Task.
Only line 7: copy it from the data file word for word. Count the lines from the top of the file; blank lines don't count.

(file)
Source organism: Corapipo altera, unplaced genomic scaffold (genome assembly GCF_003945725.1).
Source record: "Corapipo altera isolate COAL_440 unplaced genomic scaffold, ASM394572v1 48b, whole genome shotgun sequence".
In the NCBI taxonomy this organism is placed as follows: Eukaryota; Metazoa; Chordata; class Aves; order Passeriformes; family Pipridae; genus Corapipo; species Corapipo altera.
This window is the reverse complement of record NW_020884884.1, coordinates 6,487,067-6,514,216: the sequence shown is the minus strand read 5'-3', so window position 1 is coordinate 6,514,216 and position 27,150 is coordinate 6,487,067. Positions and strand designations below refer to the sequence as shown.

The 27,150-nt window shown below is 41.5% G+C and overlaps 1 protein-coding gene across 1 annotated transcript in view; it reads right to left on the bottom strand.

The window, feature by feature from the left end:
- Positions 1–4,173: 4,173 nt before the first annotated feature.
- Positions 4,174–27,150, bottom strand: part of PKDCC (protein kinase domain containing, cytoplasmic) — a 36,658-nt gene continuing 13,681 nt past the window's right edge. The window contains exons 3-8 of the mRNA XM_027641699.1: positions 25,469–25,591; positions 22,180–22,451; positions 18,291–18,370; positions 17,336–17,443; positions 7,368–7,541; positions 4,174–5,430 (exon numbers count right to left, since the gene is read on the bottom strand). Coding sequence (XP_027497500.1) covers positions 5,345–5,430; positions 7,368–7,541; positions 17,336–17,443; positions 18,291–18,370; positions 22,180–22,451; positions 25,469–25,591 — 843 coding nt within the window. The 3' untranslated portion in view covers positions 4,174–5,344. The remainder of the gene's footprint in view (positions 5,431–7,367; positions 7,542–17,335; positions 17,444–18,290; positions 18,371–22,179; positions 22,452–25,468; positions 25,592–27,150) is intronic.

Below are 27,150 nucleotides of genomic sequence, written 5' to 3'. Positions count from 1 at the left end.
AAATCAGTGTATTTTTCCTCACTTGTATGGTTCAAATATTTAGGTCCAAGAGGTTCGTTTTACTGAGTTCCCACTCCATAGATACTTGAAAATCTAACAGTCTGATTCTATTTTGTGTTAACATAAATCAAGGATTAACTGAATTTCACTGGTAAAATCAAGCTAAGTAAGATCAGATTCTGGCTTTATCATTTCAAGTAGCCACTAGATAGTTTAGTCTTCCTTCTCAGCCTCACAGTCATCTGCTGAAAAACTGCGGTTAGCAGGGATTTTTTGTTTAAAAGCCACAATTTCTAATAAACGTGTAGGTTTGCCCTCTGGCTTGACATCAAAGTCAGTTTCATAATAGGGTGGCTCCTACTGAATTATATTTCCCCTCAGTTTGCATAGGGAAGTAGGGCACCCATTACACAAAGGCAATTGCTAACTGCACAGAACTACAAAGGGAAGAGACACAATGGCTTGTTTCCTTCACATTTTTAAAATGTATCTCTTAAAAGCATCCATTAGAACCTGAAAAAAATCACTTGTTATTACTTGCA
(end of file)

- Positions 1–4,173: 4,173 nt before the first annotated feature.